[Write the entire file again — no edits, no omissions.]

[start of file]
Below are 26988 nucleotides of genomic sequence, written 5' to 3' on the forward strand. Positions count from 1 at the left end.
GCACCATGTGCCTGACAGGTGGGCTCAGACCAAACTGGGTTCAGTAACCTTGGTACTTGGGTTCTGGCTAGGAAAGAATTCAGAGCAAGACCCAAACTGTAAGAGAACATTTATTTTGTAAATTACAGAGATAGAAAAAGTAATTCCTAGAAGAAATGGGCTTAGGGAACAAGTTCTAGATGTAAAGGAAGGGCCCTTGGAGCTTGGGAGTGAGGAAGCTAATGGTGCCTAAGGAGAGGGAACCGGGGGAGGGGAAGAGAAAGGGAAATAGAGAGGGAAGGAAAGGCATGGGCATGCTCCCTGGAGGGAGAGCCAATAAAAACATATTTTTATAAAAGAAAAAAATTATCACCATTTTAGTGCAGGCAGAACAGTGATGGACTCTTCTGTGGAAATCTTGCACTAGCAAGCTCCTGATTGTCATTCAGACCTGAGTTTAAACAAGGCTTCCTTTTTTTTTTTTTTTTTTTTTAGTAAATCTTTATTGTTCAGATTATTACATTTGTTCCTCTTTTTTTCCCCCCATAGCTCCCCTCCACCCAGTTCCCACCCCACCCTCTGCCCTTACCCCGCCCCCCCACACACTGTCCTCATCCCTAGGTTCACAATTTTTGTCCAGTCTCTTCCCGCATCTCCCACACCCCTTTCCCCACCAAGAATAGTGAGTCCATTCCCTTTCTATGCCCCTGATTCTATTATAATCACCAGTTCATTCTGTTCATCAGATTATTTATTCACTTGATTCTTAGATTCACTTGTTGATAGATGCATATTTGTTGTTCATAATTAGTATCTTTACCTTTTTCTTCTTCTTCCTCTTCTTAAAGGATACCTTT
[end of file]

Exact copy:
Below are 26988 nucleotides of genomic sequence, written 5' to 3' on the forward strand. Positions count from 1 at the left end.
GCACCATGTGCCTGACAGGTGGGCTCAGACCAAACTGGGTTCAGTAACCTTGGTACTTGGGTTCTGGCTAGGAAAGAATTCAGAGCAAGACCCAAACTGTAAGAGAACATTTATTTTGTAAATTACAGAGATAGAAAAAGTAATTCCTAGAAGAAATGGGCTTAGGGAACAAGTTCTAGATGTAAAGGAAGGGCCCTTGGAGCTTGGGAGTGAGGAAGCTAATGGTGCCTAAGGAGAGGGAACCGGGGGAGGGGAAGAGAAAGGGAAATAGAGAGGGAAGGAAAGGCATGGGCATGCTCCCTGGAGGGAGAGCCAATAAAAACATATTTTTATAAAAGAAAAAAATTATCACCATTTTAGTGCAGGCAGAACAGTGATGGACTCTTCTGTGGAAATCTTGCACTAGCAAGCTCCTGATTGTCATTCAGACCTGAGTTTAAACAAGGCTTCCTTTTTTTTTTTTTTTTTTTTTAGTAAATCTTTATTGTTCAGATTATTACATTTGTTCCTCTTTTTTTCCCCCCATAGCTCCCCTCCACCCAGTTCCCACCCCACCCTCTGCCCTTACCCCGCCCCCCCACACACTGTCCTCATCCCTAGGTTCACAATTTTTGTCCAGTCTCTTCCCGCATCTCCCACACCCCTTTCCCCACCAAGAATAGTGAGTCCATTCCCTTTCTATGCCCCTGATTCTATTATAATCACCAGTTCATTCTGTTCATCAGATTATTTATTCACTTGATTCTTAGATTCACTTGTTGATAGATGCATATTTGTTGTTCATAATTAGTATCTTTACCTTTTTCTTCTTCTTCCTCTTCTTAAAGGATACCTTT